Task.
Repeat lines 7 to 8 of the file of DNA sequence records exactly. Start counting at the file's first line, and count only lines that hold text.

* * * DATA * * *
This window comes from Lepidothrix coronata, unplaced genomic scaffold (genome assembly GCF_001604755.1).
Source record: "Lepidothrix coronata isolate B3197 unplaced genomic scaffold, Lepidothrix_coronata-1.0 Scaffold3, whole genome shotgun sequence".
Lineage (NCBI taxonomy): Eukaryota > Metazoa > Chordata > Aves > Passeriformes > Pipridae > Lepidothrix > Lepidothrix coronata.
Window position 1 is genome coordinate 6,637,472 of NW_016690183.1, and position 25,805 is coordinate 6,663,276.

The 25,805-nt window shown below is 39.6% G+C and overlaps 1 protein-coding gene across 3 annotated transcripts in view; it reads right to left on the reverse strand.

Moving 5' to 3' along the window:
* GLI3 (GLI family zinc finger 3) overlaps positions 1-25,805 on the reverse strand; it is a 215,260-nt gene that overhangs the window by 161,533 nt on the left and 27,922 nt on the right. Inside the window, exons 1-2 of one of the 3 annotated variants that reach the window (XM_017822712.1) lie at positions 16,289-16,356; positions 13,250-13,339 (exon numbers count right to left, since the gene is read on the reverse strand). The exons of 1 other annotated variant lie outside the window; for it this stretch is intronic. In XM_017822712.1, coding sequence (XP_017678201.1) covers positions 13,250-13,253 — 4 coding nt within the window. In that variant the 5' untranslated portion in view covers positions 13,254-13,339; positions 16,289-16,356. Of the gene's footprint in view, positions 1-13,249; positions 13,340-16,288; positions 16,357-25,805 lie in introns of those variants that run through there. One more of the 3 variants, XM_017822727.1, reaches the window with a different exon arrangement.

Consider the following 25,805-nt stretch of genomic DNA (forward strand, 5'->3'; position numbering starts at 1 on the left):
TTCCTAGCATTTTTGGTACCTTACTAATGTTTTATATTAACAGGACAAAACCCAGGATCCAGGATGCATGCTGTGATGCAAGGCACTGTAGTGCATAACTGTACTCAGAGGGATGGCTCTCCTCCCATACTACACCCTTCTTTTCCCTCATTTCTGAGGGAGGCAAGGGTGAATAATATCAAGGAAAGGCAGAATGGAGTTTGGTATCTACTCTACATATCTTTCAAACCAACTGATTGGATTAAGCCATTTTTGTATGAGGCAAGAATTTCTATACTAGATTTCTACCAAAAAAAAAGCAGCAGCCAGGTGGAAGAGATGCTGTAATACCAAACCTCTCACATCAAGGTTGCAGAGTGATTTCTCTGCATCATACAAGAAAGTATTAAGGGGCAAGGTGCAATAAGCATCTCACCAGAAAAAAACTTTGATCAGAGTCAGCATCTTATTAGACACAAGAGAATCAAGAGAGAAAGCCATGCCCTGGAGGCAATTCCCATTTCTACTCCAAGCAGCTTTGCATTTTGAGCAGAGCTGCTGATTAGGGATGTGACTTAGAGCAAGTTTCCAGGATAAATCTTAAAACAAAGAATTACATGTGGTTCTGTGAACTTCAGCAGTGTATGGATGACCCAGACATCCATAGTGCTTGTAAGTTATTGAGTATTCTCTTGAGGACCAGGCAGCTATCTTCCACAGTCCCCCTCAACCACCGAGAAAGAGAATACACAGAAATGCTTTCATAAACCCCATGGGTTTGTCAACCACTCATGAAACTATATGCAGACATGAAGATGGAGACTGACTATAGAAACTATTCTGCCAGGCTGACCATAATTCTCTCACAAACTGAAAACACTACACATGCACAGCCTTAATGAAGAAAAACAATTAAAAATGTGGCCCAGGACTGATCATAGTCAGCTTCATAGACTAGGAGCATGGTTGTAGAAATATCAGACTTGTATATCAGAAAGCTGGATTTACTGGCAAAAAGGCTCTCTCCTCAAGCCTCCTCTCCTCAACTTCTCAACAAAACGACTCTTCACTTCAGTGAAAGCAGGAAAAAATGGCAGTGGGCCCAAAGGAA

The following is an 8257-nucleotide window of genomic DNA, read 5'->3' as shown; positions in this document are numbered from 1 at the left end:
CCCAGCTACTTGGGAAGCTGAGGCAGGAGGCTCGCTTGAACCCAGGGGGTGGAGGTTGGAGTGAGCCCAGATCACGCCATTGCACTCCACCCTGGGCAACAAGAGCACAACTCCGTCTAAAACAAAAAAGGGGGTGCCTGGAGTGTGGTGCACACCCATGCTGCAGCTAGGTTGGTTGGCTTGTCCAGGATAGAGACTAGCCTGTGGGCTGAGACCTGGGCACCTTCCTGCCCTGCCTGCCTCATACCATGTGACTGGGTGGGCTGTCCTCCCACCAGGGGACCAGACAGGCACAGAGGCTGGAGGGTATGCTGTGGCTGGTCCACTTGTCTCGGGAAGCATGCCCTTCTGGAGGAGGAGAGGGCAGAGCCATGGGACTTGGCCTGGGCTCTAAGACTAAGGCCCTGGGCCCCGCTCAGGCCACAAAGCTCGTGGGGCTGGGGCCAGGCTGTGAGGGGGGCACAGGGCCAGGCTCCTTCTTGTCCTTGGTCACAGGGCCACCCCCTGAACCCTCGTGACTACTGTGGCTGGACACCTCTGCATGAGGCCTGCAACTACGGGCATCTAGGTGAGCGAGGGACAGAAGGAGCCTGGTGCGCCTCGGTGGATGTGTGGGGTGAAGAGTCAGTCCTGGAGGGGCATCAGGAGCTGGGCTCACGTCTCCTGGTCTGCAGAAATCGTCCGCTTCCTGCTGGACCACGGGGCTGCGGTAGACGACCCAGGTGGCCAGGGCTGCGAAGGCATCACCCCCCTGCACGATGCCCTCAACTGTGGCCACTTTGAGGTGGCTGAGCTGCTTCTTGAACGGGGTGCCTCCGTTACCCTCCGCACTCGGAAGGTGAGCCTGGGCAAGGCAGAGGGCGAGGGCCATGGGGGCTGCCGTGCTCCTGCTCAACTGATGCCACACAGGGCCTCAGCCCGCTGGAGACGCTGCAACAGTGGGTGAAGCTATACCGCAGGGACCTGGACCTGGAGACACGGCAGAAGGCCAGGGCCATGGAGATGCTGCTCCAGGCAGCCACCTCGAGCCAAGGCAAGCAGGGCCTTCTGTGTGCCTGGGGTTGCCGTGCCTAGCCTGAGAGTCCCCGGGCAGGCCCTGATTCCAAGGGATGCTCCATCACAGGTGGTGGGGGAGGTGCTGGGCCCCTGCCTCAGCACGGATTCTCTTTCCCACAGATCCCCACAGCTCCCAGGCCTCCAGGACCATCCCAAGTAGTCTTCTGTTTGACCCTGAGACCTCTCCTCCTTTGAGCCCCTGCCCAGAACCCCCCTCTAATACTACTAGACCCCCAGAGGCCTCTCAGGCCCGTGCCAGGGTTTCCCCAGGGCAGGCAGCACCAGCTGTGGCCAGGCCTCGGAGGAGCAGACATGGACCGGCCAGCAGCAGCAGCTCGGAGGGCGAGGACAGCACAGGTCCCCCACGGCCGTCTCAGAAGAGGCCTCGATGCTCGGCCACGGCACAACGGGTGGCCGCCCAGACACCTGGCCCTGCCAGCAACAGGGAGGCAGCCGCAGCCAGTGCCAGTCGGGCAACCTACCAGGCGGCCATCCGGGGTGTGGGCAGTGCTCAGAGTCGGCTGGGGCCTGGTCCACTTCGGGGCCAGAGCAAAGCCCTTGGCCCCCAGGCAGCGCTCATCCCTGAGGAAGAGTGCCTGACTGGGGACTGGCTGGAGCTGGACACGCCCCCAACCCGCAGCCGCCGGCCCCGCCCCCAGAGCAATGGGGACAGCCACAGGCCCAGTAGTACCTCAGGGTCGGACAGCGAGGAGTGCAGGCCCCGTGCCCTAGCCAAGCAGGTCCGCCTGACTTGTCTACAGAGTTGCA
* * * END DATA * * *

* GLI3 (GLI family zinc finger 3) overlaps positions 1-25,805 on the reverse strand; it is a 215,260-nt gene that overhangs the window by 161,533 nt on the left and 27,922 nt on the right. Inside the window, exons 1-2 of one of the 3 annotated variants that reach the window (XM_017822712.1) lie at positions 16,289-16,356; positions 13,250-13,339 (exon numbers count right to left, since the gene is read on the reverse strand). The exons of 1 other annotated variant lie outside the window; for it this stretch is intronic. In XM_017822712.1, coding sequence (XP_017678201.1) covers positions 13,250-13,253 — 4 coding nt within the window. In that variant the 5' untranslated portion in view covers positions 13,254-13,339; positions 16,289-16,356. Of the gene's footprint in view, positions 1-13,249; positions 13,340-16,288; positions 16,357-25,805 lie in introns of those variants that run through there. One more of the 3 variants, XM_017822727.1, reaches the window with a different exon arrangement.

Consider the following 25,805-nt stretch of genomic DNA (forward strand, 5'->3'; position numbering starts at 1 on the left):